The Care Quality Commission (CQC) is to begin inspecting how the use of triage apps affect patient care.
New guidelines on how to assure inspectors that apps are being used appropriately were published last month, following legal advise that they should fall under the CQC’s jurisdiction.
They include proving staff have been trained and updated on any triage solutions; how a triage app would handle a solution that could become urgent; how the app is monitored to ensure it’s functioning as intended; and that they have assurances from the supplier that the apps are “safe and effective”.
Triage apps, like NHS 111, allow patients to self-report symptoms and receive advice on the next step, usually to see a GP or report to A&E.
Previously the CQC said any concerns over apps and medical software should be raised with the Medicines and Healthcare products Regulatory Agency (MHRA), but in a blog post in January, CQC chief inspector of general practice Steve Field said the regulator would begin inspecting their use.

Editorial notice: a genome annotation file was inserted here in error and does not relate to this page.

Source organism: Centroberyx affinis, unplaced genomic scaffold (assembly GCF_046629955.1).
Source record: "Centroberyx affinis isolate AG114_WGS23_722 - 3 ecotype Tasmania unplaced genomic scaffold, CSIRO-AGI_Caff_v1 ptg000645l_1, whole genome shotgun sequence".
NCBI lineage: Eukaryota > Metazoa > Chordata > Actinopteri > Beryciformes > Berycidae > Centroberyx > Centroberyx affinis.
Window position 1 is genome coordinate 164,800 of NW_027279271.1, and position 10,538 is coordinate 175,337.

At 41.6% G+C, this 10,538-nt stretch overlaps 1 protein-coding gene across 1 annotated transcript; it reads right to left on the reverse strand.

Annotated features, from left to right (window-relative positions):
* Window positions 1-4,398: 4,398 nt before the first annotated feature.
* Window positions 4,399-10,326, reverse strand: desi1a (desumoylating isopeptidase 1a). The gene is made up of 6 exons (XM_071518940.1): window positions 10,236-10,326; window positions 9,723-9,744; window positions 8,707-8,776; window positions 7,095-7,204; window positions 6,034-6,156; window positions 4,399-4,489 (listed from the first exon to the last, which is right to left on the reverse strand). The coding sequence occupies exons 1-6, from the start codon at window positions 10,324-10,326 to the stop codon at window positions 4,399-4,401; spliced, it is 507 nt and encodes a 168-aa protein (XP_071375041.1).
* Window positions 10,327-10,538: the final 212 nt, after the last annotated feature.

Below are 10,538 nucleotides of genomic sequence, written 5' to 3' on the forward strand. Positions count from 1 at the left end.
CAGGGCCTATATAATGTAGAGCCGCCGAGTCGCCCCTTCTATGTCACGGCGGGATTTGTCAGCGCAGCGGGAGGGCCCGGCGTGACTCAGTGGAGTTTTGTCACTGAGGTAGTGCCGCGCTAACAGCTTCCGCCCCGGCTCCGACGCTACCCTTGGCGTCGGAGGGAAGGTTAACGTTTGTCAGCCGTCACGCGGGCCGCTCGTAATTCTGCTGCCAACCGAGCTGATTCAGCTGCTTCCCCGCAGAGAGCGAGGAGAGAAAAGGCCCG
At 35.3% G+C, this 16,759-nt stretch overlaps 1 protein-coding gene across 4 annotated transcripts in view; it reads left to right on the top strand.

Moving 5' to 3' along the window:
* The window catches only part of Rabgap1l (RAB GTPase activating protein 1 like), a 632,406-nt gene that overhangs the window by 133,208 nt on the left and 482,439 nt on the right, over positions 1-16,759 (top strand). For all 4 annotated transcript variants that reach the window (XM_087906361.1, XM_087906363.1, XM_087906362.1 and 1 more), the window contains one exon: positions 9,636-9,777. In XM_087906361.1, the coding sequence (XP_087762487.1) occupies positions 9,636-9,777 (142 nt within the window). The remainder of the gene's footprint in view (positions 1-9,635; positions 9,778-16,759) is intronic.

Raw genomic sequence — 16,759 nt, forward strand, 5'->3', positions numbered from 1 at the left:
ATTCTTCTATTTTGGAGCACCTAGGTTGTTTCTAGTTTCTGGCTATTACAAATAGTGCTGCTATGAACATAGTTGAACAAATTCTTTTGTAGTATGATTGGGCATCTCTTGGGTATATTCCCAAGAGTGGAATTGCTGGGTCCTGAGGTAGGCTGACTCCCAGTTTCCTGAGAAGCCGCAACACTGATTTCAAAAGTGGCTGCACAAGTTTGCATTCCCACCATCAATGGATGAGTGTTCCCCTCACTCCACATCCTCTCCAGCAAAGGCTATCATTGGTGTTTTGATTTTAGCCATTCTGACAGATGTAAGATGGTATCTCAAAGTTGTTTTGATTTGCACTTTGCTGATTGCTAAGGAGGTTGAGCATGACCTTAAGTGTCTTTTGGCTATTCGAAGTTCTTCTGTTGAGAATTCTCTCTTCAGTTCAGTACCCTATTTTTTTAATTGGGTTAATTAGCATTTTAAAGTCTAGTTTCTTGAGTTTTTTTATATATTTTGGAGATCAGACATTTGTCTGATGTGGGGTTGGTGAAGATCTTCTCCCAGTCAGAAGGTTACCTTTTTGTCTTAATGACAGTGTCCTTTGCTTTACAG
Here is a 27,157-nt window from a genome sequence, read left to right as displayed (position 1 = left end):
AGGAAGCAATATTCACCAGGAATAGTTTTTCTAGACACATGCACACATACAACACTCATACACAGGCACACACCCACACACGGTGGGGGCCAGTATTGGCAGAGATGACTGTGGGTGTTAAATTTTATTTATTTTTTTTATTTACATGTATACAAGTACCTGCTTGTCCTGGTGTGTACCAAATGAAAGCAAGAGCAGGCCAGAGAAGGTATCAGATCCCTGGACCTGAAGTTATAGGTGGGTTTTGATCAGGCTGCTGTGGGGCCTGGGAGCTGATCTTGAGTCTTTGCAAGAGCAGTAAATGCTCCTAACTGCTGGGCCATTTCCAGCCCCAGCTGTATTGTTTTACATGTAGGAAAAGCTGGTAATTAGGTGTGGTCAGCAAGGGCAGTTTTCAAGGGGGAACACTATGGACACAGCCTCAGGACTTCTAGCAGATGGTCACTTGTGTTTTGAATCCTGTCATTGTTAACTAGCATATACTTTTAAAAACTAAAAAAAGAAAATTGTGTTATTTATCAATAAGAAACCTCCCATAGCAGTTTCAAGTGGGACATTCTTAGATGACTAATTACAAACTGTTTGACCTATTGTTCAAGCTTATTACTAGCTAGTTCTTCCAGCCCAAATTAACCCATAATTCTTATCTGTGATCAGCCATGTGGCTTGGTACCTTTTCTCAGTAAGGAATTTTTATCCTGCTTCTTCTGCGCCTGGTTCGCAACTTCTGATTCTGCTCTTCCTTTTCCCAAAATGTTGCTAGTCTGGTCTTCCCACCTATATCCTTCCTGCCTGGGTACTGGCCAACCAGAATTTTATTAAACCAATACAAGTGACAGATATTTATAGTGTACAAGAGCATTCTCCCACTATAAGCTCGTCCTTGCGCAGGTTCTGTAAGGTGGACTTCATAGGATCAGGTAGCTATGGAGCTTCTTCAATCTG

“In September 2018, following legal counsel, it was agreed that CQC should consider triage apps as ‘ancillary activities’ where they are part of a pathway of care,” he wrote.
The CQC would explore how the triage apps are being used to make sure care is safe.
“As a regulator, it is important that we continually adapt our approach so that regulation takes account of the different ways that care is delivered to people, and our reports provide a clear picture of the care that people can expect,” he added.
Ruth Rankine, CQC deputy chief inspector of general practice, said the way people access services is changing and those who regulate care need to adapt too.
“As new systems develop, we need to make sure that people are still able to access the appropriate, high quality care that they deserve,” she told Digital Health.
“As a regulator, it is important that we continually adapt our approach so that regulation takes account of the different ways that care is delivered to people, and our reports provide a clear picture of the care that people can expect.”
Regulation of the safety of medical software will remain with the MHRA.
Mark Sutton, currently the technology director at charity Teach First, will join the CQCs board and executive team in April this year.